Third World Internationalism: Films and Operas in the Chinese Cultural Revolution

  • Ban Wang
Part of the Chinese Literature and Culture in the World book series (CLCW)


“Eight hundred million people watching eight shows” is a cruel joke about the barrenness of culture during the Cultural Revolution. But in recent years, scholars such as Paul Clark and Barbara Mittler, among others, have demonstrated that there was life—and much of it quite interesting and vibrant—in the proverbial cultural desert. In his book The Chinese Cultural Revolution, Clark offers insights into cultural innovations and professional perfectionism beyond the conventional narratives of elite power games in high places. Listening attentively beneath the loud noise of propaganda to the muffled music of artistic experiment and innovation, Clark shows that an undercurrent of cultural life was still going on, and creating a new aesthetics.1 Taking a long view of China’s revolutionary history, Barbara Mittler, in her A Continuous Revolution, decries the myth that the Cultural Revolution is something radically new and disruptive.


Cultural Revolution World Internationalism Metropolitan Center Chinese Foreign Policy Chinese Revolution 
These keywords were added by machine and not by the authors. This process is experimental and the keywords may be updated as the learning algorithm improves.


Unable to display preview. Download preview PDF.

Unable to display preview. Download preview PDF.


  1. 1.
    Paul Clark, The Chinese Cultural Revolution: A History (New York: Cambridge University Press, 2008).Google Scholar
  2. 2.
    Barbara Mittler, A Continuous Revolution: Making Sense of Cultural Revolution Culture (Cambridge, MA: Harvard University Asia Center, 2012), 64–78.Google Scholar
  3. 4.
    Wang Hui, “Depoliticized Politics: From East to West,” New Left 41 (2006): 31.Google Scholar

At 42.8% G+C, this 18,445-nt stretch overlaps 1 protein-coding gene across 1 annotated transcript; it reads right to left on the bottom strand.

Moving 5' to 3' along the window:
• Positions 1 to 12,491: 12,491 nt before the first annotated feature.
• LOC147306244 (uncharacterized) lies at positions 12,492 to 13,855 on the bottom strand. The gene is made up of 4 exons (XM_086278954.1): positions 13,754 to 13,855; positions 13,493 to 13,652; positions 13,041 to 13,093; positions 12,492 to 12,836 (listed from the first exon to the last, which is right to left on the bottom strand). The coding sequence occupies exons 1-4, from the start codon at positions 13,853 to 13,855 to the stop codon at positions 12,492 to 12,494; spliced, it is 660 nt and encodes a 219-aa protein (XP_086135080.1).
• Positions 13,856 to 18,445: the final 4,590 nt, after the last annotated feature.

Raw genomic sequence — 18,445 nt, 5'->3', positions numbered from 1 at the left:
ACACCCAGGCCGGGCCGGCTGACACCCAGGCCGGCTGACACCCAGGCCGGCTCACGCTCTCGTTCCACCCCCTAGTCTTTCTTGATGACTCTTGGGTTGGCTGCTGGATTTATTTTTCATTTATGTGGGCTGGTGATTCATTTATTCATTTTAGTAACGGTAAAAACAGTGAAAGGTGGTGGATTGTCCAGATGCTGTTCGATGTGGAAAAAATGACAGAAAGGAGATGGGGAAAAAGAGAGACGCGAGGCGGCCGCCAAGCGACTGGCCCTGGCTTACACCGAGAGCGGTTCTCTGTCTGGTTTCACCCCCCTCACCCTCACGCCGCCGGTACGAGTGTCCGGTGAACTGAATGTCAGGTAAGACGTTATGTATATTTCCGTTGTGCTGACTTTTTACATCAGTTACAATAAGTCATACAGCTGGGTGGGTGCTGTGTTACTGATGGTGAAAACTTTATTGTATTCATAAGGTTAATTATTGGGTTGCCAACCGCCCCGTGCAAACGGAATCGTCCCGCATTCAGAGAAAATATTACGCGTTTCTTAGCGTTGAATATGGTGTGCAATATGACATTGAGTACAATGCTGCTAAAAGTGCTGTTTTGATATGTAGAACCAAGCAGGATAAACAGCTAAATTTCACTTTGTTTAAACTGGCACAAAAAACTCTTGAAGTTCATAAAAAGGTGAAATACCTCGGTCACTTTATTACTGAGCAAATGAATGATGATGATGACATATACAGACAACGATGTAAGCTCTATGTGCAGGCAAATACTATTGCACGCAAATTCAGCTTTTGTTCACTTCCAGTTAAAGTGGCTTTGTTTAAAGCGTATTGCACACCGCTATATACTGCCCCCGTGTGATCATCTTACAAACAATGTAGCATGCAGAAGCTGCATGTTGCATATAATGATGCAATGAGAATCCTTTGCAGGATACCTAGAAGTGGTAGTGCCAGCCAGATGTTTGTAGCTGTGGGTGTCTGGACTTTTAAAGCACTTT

4. 5.
    For an excellent discussion of these issues, see Maurice Meisner, Mao’s China and After: A History of the People’s Republic, 3rd ed. (New York: Free Press, 1999).Google Scholar
  5. Cao Tianyue, ed., Modernization, Globalization and China’s Path of Development (Xiandaihua, quan-qiuhua yu Zhongguo daolu) (Beijing: Shehui kexue wenxian chubanshe, 2003).Google Scholar
  6. 6.
    Jacques Rancière, The Politics of Aesthetics (London: Continuum, 2004), 12–13.Google Scholar
  7. 7.
    Michael Hardt and Antonio Negri, Multitude: War and Democracy in the Age of Empire (New York: Penguin, 2004), 66.Google Scholar
  8. 8.
    For an excellent discussion of China’s nationalism and foreign policy, see Tianbiao Zhu, “Nationalism and Chinese Foreign Policy,” The China Review 1(1) (2001): 1–27.Google Scholar
  9. 9.
    Samir Amin, Delinking: Towards a Polycentric World (London: Zed Books, 1989), 130.Google Scholar
  10. Shaoguang Wang, “The Structural Sources of the Cultural Revolution,” in The Chinese Cultural Revolution Reconsidered, edited by Kam-yee Law (New York: Palgrave Macmillan, 2003), 241–258.Google Scholar
  11. 11.
    Eric Hobsbawm, The Age of Extremes: A History ofthe World, 1914— 1911 (New York: Vintage Books, 1996), 444–447.Google Scholar
  12. 13.
    Ibid. For a recent collection of essays about how Mao’s red book of quotations was disseminated and studied by political activists around the world, see Alex Cook, ed., Mao’s Little Red Book: A Global History (Cambridge, UK: Cambridge University Press, 2014).Google Scholar
  13. 18.
    Amin argues that the loss of the revolutionary vocation through the welfare state and Fordism makes revolution impossible in the West. See Amin, Delinking, 12. Giovanni Arrighi makes a similar point in his monumental The Long Twentieth Century (London: Verso, 1994), 320–321.Google Scholar
  14. 19.
    Vicky Randall, “Using and Abusing the Concept of the Third World: Geopolitics and the Comparative Political Study of Development and Underdevelopment,” Third World Quarterly 25(1) (2004): 43.CrossRefGoogle Scholar
  15. 21.
    For a reliable source of information and history, see Aidan Foster-Carter, “North Korea: Development and Self-Reliance: A Critical Appraisal,” in Korea: North and South: The Deepening Crisis, edited by Gavan McCormack and Mark Selden (New York: Monthly Review Press, 1978), 115–149.Google Scholar

Copyright information

© Ban Wang 2016

Authors and Affiliations

  • Ban Wang

There are no affiliations available

Personalised recommendations